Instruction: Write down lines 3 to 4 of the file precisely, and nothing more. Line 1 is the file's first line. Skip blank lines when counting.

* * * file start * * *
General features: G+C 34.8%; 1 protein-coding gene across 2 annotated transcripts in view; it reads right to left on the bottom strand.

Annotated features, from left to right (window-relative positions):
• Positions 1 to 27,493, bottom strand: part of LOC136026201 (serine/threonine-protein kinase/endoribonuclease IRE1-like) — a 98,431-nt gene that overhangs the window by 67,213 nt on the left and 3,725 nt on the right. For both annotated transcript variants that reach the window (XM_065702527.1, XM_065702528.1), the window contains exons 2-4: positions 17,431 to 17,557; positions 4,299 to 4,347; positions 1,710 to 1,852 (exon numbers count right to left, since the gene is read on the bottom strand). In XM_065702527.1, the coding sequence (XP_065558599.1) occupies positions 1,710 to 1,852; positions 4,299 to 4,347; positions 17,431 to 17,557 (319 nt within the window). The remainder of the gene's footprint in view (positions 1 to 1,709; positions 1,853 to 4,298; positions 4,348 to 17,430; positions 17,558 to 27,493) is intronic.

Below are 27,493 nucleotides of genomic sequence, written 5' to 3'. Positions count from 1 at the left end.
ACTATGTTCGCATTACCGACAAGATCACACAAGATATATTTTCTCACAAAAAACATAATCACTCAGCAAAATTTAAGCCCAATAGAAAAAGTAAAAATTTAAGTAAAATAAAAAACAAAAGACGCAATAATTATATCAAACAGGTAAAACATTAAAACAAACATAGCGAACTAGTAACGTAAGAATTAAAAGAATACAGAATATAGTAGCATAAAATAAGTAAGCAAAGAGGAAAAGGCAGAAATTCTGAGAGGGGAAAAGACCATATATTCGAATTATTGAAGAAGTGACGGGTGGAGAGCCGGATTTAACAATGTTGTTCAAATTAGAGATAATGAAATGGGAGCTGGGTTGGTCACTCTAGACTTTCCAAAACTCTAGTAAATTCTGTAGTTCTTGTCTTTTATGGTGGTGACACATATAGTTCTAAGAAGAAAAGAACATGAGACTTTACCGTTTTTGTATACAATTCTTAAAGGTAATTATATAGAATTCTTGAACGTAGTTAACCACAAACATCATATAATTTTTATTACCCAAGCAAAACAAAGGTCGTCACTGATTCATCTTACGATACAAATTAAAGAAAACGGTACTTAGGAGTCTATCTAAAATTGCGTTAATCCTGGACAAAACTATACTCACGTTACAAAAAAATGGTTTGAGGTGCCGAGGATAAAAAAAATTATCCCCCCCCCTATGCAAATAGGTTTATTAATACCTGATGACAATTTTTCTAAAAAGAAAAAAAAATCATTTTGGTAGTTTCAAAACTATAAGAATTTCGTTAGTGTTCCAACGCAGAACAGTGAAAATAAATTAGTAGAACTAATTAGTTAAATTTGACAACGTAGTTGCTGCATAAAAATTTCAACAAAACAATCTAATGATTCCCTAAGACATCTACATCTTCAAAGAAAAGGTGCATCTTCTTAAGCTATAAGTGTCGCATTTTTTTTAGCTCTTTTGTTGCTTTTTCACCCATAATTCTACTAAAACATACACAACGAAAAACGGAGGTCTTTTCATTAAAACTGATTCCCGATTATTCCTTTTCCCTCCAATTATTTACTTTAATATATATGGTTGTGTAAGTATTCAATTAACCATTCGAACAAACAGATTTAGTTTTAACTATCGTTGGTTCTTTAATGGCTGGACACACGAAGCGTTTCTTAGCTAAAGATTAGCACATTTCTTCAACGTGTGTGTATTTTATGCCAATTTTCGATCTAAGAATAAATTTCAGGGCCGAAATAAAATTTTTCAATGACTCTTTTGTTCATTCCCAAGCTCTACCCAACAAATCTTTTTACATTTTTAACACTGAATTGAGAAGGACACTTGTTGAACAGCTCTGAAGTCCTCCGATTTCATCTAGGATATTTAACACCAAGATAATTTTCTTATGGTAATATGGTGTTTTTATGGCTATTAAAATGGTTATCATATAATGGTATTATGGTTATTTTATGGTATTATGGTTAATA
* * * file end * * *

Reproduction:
• Positions 1 to 27,493, bottom strand: part of LOC136026201 (serine/threonine-protein kinase/endoribonuclease IRE1-like) — a 98,431-nt gene that overhangs the window by 67,213 nt on the left and 3,725 nt on the right. For both annotated transcript variants that reach the window (XM_065702527.1, XM_065702528.1), the window contains exons 2-4: positions 17,431 to 17,557; positions 4,299 to 4,347; positions 1,710 to 1,852 (exon numbers count right to left, since the gene is read on the bottom strand). In XM_065702527.1, the coding sequence (XP_065558599.1) occupies positions 1,710 to 1,852; positions 4,299 to 4,347; positions 17,431 to 17,557 (319 nt within the window). The remainder of the gene's footprint in view (positions 1 to 1,709; positions 1,853 to 4,298; positions 4,348 to 17,430; positions 17,558 to 27,493) is intronic.

Below are 27,493 nucleotides of genomic sequence, written 5' to 3'. Positions count from 1 at the left end.